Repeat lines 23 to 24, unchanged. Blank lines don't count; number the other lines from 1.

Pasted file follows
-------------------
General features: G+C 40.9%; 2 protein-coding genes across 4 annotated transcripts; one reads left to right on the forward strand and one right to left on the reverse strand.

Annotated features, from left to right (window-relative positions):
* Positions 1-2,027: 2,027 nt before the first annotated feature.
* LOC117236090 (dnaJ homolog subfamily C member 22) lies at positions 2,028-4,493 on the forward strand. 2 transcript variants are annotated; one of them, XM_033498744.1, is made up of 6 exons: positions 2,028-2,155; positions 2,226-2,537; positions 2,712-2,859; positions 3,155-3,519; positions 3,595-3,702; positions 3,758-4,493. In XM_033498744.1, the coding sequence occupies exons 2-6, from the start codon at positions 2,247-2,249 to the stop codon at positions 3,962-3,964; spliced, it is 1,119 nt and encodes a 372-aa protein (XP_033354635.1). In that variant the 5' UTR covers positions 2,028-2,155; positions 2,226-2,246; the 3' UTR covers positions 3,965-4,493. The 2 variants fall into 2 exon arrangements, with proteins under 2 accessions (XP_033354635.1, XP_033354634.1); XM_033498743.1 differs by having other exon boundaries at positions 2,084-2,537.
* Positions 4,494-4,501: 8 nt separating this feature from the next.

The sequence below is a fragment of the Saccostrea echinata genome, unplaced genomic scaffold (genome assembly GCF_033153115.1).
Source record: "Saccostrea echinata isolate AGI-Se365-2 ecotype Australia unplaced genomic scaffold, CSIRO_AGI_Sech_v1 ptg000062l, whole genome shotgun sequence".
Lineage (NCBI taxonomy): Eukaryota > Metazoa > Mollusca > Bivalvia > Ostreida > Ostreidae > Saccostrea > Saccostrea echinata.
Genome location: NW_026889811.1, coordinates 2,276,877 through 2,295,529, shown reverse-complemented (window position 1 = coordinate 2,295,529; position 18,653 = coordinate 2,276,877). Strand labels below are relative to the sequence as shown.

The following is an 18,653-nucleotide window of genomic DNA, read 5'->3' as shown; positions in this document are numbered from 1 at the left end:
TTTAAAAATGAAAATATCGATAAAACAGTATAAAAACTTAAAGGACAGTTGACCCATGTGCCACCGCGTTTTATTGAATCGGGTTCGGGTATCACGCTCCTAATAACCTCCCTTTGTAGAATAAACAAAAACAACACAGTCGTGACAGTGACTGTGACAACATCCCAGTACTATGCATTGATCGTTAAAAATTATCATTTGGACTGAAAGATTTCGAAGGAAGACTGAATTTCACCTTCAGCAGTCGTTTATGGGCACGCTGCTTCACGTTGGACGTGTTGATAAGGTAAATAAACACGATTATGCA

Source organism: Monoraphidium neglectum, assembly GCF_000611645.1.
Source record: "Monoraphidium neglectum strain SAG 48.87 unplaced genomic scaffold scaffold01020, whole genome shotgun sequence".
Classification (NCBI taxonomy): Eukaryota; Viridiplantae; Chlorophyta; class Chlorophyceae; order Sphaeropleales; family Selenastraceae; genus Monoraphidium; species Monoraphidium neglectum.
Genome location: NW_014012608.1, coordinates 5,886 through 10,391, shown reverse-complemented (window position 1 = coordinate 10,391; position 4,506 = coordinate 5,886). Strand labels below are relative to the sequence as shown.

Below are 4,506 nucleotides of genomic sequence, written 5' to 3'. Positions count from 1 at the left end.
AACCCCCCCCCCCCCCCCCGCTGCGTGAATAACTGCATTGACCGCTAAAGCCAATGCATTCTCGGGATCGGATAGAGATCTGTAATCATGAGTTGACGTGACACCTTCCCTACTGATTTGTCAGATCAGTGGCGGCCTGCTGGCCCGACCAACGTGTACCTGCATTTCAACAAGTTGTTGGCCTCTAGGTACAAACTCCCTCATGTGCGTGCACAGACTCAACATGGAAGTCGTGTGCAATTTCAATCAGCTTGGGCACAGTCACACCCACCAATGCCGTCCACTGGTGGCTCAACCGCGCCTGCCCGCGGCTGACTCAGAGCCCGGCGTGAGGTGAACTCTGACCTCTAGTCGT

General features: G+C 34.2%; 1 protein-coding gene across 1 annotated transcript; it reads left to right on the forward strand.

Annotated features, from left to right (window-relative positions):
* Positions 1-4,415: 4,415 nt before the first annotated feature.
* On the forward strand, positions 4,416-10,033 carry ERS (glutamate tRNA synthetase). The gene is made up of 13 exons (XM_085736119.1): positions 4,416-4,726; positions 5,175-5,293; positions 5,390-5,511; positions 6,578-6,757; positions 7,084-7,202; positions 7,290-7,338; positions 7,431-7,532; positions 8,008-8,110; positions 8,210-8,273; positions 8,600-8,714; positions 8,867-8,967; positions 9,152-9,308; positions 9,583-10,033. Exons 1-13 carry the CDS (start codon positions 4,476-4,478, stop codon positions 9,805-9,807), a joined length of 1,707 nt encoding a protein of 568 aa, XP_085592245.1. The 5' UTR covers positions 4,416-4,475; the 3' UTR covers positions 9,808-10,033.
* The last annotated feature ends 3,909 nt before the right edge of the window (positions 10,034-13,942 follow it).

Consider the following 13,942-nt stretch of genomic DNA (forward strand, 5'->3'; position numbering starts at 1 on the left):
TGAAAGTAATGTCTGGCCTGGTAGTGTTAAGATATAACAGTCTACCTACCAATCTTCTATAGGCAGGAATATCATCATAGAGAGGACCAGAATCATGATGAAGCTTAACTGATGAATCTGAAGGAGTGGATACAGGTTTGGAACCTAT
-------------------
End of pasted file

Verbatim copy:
Consider the following 13,942-nt stretch of genomic DNA (forward strand, 5'->3'; position numbering starts at 1 on the left):
TGAAAGTAATGTCTGGCCTGGTAGTGTTAAGATATAACAGTCTACCTACCAATCTTCTATAGGCAGGAATATCATCATAGAGAGGACCAGAATCATGATGAAGCTTAACTGATGAATCTGAAGGAGTGGATACAGGTTTGGAACCTAT